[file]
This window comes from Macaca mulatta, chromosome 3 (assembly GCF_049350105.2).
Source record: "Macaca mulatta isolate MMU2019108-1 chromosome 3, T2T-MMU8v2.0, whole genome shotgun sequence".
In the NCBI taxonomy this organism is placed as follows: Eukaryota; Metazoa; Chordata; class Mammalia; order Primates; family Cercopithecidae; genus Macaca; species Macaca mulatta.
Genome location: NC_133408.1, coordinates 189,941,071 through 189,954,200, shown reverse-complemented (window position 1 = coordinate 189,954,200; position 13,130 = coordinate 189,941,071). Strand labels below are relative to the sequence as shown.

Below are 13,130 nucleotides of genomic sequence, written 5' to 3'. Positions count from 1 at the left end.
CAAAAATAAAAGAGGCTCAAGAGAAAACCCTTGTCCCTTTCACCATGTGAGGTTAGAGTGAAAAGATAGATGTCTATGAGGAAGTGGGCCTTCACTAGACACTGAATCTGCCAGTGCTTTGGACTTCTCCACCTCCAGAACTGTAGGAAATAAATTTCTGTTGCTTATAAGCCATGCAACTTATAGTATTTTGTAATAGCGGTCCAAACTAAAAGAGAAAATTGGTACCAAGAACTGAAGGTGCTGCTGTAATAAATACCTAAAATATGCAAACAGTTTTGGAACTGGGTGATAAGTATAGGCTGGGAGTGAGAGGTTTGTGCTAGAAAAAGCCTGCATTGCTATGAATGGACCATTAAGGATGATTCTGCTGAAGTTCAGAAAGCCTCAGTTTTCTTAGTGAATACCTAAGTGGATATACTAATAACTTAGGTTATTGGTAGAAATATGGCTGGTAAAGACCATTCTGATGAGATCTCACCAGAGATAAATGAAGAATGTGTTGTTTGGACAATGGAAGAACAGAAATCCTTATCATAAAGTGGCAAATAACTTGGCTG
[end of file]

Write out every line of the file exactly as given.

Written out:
This window comes from Macaca mulatta, chromosome 3 (assembly GCF_049350105.2).
Source record: "Macaca mulatta isolate MMU2019108-1 chromosome 3, T2T-MMU8v2.0, whole genome shotgun sequence".
In the NCBI taxonomy this organism is placed as follows: Eukaryota; Metazoa; Chordata; class Mammalia; order Primates; family Cercopithecidae; genus Macaca; species Macaca mulatta.
Genome location: NC_133408.1, coordinates 189,941,071 through 189,954,200, shown reverse-complemented (window position 1 = coordinate 189,954,200; position 13,130 = coordinate 189,941,071). Strand labels below are relative to the sequence as shown.

Below are 13,130 nucleotides of genomic sequence, written 5' to 3'. Positions count from 1 at the left end.
CAAAAATAAAAGAGGCTCAAGAGAAAACCCTTGTCCCTTTCACCATGTGAGGTTAGAGTGAAAAGATAGATGTCTATGAGGAAGTGGGCCTTCACTAGACACTGAATCTGCCAGTGCTTTGGACTTCTCCACCTCCAGAACTGTAGGAAATAAATTTCTGTTGCTTATAAGCCATGCAACTTATAGTATTTTGTAATAGCGGTCCAAACTAAAAGAGAAAATTGGTACCAAGAACTGAAGGTGCTGCTGTAATAAATACCTAAAATATGCAAACAGTTTTGGAACTGGGTGATAAGTATAGGCTGGGAGTGAGAGGTTTGTGCTAGAAAAAGCCTGCATTGCTATGAATGGACCATTAAGGATGATTCTGCTGAAGTTCAGAAAGCCTCAGTTTTCTTAGTGAATACCTAAGTGGATATACTAATAACTTAGGTTATTGGTAGAAATATGGCTGGTAAAGACCATTCTGATGAGATCTCACCAGAGATAAATGAAGAATGTGTTGTTTGGACAATGGAAGAACAGAAATCCTTATCATAAAGTGGCAAATAACTTGGCTG